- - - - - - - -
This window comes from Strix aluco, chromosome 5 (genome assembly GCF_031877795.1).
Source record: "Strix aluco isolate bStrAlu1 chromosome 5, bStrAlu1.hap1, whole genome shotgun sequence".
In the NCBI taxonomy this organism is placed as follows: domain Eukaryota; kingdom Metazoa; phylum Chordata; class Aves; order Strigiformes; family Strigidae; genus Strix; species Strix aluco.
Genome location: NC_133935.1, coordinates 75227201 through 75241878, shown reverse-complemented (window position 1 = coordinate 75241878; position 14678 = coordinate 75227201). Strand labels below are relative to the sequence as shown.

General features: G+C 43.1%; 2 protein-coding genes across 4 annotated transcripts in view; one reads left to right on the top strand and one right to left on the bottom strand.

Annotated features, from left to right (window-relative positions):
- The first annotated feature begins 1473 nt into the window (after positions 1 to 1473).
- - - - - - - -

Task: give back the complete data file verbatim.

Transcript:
This window comes from Strix aluco, chromosome 5 (genome assembly GCF_031877795.1).
Source record: "Strix aluco isolate bStrAlu1 chromosome 5, bStrAlu1.hap1, whole genome shotgun sequence".
In the NCBI taxonomy this organism is placed as follows: domain Eukaryota; kingdom Metazoa; phylum Chordata; class Aves; order Strigiformes; family Strigidae; genus Strix; species Strix aluco.
Genome location: NC_133935.1, coordinates 75227201 through 75241878, shown reverse-complemented (window position 1 = coordinate 75241878; position 14678 = coordinate 75227201). Strand labels below are relative to the sequence as shown.

General features: G+C 43.1%; 2 protein-coding genes across 4 annotated transcripts in view; one reads left to right on the top strand and one right to left on the bottom strand.

Annotated features, from left to right (window-relative positions):
- The first annotated feature begins 1473 nt into the window (after positions 1 to 1473).